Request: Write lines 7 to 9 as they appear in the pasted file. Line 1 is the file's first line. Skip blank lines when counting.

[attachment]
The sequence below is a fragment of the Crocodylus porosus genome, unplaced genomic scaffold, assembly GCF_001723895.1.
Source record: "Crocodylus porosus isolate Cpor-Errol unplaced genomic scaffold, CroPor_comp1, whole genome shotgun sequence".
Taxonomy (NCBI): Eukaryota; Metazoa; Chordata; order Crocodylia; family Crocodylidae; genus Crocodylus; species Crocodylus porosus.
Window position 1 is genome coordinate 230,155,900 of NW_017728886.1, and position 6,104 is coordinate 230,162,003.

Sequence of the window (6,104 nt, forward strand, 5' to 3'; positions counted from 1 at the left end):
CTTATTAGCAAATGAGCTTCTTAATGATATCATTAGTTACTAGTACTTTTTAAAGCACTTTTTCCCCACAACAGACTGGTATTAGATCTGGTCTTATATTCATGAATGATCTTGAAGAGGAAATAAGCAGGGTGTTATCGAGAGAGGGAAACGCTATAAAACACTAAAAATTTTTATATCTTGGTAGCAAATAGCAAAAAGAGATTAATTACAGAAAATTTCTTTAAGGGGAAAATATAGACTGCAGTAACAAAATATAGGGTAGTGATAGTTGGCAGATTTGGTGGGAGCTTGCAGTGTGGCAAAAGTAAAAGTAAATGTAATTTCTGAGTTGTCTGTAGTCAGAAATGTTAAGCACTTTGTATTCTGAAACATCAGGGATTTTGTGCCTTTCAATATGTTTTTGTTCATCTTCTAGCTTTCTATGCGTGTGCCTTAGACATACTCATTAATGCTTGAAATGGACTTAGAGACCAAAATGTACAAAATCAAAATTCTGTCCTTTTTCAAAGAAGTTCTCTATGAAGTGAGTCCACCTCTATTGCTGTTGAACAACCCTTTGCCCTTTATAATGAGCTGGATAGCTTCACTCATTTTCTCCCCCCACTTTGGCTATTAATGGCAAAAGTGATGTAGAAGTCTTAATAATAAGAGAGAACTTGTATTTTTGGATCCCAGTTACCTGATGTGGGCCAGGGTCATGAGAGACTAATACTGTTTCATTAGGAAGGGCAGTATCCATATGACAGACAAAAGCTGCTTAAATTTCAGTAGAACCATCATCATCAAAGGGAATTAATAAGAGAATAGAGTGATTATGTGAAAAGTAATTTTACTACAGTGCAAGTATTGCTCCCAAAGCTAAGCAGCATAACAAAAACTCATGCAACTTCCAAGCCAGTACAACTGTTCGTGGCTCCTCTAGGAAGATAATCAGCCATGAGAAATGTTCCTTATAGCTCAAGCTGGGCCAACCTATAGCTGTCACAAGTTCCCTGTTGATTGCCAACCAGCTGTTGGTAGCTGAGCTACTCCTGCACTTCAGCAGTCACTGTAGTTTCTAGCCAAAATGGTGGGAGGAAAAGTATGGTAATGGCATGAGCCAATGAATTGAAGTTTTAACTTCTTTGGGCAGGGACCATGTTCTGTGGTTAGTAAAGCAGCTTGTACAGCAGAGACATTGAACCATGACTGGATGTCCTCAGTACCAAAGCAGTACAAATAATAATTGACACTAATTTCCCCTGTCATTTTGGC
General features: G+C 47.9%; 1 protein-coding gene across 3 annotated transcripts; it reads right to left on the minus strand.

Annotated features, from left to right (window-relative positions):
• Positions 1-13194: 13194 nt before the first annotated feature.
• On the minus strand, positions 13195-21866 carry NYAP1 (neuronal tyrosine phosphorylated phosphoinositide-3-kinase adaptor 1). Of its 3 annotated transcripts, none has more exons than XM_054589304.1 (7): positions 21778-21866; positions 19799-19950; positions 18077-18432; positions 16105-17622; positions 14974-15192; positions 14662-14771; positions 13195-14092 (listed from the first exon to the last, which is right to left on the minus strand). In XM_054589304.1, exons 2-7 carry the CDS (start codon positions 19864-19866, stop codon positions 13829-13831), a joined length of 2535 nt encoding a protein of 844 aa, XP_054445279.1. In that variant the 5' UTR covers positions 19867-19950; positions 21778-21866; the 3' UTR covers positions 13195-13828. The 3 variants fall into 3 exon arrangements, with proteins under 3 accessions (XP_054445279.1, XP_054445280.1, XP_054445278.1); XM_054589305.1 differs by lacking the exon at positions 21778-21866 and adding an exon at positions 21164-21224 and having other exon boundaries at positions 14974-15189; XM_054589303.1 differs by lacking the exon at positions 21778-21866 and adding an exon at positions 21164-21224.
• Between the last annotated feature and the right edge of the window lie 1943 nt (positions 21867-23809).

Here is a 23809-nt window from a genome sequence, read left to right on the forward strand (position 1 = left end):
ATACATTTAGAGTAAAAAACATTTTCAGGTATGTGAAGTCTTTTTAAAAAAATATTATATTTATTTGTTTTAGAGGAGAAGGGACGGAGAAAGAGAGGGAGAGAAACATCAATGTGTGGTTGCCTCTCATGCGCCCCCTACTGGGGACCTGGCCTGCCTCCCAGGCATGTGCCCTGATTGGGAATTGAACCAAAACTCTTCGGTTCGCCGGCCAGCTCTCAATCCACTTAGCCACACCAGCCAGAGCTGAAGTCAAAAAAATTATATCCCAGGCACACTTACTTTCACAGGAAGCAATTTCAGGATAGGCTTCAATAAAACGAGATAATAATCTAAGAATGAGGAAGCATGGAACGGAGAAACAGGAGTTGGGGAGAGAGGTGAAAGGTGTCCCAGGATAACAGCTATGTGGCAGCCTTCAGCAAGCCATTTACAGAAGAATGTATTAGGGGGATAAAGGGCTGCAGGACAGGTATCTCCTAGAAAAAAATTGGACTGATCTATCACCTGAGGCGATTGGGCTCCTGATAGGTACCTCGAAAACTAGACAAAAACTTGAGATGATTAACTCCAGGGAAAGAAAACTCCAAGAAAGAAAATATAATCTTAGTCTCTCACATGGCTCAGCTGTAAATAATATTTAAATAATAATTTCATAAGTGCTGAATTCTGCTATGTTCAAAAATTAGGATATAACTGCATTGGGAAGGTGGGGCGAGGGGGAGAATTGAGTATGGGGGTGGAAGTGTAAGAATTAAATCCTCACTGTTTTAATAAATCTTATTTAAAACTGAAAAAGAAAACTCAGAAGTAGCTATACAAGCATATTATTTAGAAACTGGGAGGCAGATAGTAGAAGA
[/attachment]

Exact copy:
General features: G+C 47.9%; 1 protein-coding gene across 3 annotated transcripts; it reads right to left on the minus strand.

Annotated features, from left to right (window-relative positions):
• Positions 1-13194: 13194 nt before the first annotated feature.